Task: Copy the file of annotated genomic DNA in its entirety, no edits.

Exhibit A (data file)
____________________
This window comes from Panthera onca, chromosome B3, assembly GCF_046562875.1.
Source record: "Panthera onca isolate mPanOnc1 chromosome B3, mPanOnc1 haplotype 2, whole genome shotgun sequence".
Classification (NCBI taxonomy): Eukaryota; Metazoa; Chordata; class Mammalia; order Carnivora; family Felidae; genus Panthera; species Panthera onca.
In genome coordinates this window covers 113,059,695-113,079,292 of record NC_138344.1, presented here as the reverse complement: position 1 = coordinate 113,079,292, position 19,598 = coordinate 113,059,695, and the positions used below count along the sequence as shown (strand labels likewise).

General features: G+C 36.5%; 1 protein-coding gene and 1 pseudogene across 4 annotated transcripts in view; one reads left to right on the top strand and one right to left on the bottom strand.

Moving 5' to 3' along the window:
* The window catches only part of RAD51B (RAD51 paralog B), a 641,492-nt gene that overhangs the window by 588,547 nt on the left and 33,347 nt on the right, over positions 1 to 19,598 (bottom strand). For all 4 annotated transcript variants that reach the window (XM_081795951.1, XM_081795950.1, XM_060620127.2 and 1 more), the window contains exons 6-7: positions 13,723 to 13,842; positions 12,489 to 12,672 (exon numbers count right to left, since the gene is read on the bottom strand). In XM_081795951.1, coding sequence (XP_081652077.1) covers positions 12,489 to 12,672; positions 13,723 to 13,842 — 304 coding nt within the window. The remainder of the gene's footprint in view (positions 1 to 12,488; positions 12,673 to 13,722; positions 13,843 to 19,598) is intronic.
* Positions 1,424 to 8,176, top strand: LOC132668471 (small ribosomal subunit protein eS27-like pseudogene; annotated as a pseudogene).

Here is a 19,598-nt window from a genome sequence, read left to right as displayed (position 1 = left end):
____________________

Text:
This window comes from Panthera onca, chromosome B3, assembly GCF_046562875.1.
Source record: "Panthera onca isolate mPanOnc1 chromosome B3, mPanOnc1 haplotype 2, whole genome shotgun sequence".
Classification (NCBI taxonomy): Eukaryota; Metazoa; Chordata; class Mammalia; order Carnivora; family Felidae; genus Panthera; species Panthera onca.
In genome coordinates this window covers 113,059,695-113,079,292 of record NC_138344.1, presented here as the reverse complement: position 1 = coordinate 113,079,292, position 19,598 = coordinate 113,059,695, and the positions used below count along the sequence as shown (strand labels likewise).

General features: G+C 36.5%; 1 protein-coding gene and 1 pseudogene across 4 annotated transcripts in view; one reads left to right on the top strand and one right to left on the bottom strand.

Moving 5' to 3' along the window:
* The window catches only part of RAD51B (RAD51 paralog B), a 641,492-nt gene that overhangs the window by 588,547 nt on the left and 33,347 nt on the right, over positions 1 to 19,598 (bottom strand). For all 4 annotated transcript variants that reach the window (XM_081795951.1, XM_081795950.1, XM_060620127.2 and 1 more), the window contains exons 6-7: positions 13,723 to 13,842; positions 12,489 to 12,672 (exon numbers count right to left, since the gene is read on the bottom strand). In XM_081795951.1, coding sequence (XP_081652077.1) covers positions 12,489 to 12,672; positions 13,723 to 13,842 — 304 coding nt within the window. The remainder of the gene's footprint in view (positions 1 to 12,488; positions 12,673 to 13,722; positions 13,843 to 19,598) is intronic.
* Positions 1,424 to 8,176, top strand: LOC132668471 (small ribosomal subunit protein eS27-like pseudogene; annotated as a pseudogene).

Here is a 19,598-nt window from a genome sequence, read left to right as displayed (position 1 = left end):